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    Why Might Pet Allergies Get Worse in Winter?

    Topic: Allergies
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    Owners typically assume their pet’s seasonal allergies will fade away along with the grass and flowers. But for some unlucky pups and cats, winter means their allergies have just begun! Spring and summer bring high pollen counts, but the cold months increase your pet’s exposure to indoor allergens like dust, mold and household chemicals.

    Below are several other reasons why your furry friend is sneezing and itching their way through winter.

    Winter makes indoor allergens more present

    Itch Support Gold for Allergy-Related Itch in Dogs (270+ Reviews)  $59.95 Buy NowAs the weather turns chilly, people and pets spend most of their time in the home. The cold months can offer some much-needed reprieve for pets who suffer from environmental allergens such as pollen, grass and pollution. However, not all pets are the same. While some get allergic reactions from outdoor substances, others develop allergy symptoms from substances circulating in their living space.

    Pets who are allergic to dust, mold and chemical cleaners may experience worse symptoms during winter. That’s because all the windows and doors are shut to seal in the heat. This creates a lack of fresh air that would otherwise help circulate allergens out of the home. Instead, an airtight living space increases the volume of dust, mold spores and debris that gets trapped in your allergic pet’s environment.

    Your furnace could also be to blame! Once the temperatures drop, furnaces kick into high gear. What many homeowners don’t realize is that air ducts accumulate airborne allergens like dust and debris. Furnaces make environmental allergies worse by pumping these airborne allergens throughout the entire home. To make matters worse, pet parents often forget to change the furnace’s air filter. Old, dirty air filters contribute to unhealthy indoor air quality.

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    Common triggers for winter allergies

    Pets react to allergens in different ways. A certain brand of cat litter might be fine for some feline friends but intolerable for others. The only way to know what’s triggering your pet’s seasonal allergies is to have your vet conduct an allergy test.

    If their allergies are worse in the winter, there’s a good chance your furry friend is allergic to one of the following:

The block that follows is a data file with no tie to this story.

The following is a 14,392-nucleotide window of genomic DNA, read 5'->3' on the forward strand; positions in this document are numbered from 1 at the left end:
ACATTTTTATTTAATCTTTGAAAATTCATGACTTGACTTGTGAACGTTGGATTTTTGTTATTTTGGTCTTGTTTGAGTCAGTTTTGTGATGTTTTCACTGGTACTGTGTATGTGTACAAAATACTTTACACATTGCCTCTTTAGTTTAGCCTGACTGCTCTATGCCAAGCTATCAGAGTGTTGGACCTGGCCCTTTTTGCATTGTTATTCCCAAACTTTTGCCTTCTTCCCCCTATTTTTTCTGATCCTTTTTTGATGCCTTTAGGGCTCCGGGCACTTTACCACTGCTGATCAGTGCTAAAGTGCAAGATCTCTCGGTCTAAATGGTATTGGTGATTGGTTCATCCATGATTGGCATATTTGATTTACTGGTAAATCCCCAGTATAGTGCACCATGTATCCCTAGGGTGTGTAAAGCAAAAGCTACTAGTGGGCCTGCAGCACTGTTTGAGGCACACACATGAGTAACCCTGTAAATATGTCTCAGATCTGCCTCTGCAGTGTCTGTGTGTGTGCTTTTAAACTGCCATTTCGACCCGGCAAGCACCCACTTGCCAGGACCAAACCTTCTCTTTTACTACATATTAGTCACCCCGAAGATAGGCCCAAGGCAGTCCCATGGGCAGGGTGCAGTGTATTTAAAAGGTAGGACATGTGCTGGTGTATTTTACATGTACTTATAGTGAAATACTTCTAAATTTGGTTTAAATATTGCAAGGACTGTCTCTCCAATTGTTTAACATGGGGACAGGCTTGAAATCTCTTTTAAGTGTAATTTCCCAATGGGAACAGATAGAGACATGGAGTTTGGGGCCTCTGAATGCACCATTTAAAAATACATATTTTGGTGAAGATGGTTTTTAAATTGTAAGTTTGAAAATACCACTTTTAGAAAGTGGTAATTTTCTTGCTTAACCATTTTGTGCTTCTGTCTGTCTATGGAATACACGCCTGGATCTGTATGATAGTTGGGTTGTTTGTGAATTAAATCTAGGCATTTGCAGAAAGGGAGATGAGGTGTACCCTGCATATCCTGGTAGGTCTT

• Dust: Dust is an ever-present allergen in all homes. It exists in your pet’s environment all year long. What makes it more noticeable during winter is the fact that pets are spending a lot more time indoors to escape the cold. A combination of turning on the furnace and shutting the windows increases the volume of dust your pet breathes in in the winter.
    • Mold spores: Similar to dust, mold spores are a lot more prominent during the cold months. Mold grows in hidden places where most people don’t bother to look. Mold spores might be out of sight, but your sneezy pup will let you know they’re growing somewhere in the house!
    • Household chemicals: Winter doesn’t necessarily mean pet parents are using more perfume, cleaning products and air fresheners. These household chemicals are simply more prominent in winter because there’s no fresh air pulling them out of the home. Airborne allergens get stuck indoors where they continue to accumulate throughout the cold months.
    • Low humidity: Dry air isn’t an allergen, but it certainly aggravates seasonal allergy symptoms. The air becomes much drier in the cold months, both outside and in the home. Low humidity causes dry, itchy skin both for pets and humans. The extra dryness can worsen skin irritation that’s already present due to other environmental factors.

    How to relieve your pet’s allergies in winter

    People and pets may be stuck indoors, but that doesn’t mean they have to endure winter allergies. Follow these tips to help your allergic pet breathe easy this holiday season.

    • Set up a humidifier: You can counteract the dryness of winter by installing a humidifier in your home. This should help minimize skin irritation and lubricate the air passages. For best results, set your humidifier to about 40 percent humidity. Place it in the room where your pet spends the most amount of time.
    • Replace the air filter: Furnace air filters are supposed to be replaced once every few months. This ensures it can properly remove airborne allergens from your living space. Also, consider switching to a high-efficiency particulate air (HEPA) filter. These are highly recommended for people and pets with winter allergies because they capture a larger volume of dust, mold and debris.

    Pet parents should understand that it’s impossible to fully eliminate certain allergens from an indoor environment. However, taking care of your home puts you on the right path toward alleviating your pet’s allergy symptoms. Speak with your vet for additional advice on how to help your furry friend navigate this time of year.

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    Tags: Allergies, Cats, Dogs

    Meet Our Expert

    Dr. Janice Huntingford

    Pet Wellbeing's own Dr. Jan has been in veterinary practice for over 30 years. Since receiving her Doctor of Veterinary Medicine at the Ontario Veterinary College, University of Guelph, she's founded two veterinary clinics and lectured extensively on pet herbal therapy, nutraceuticals, acupuncture, rehabilitation and pain management.

    Dr. Jan has studied extensively in both conventional and holistic modalities, helping us to formulate all of our supplements. She is an essential part of Pet Wellbeing.

    And lucky for us, she's only one of the great team of people who make Pet Wellbeing so special.

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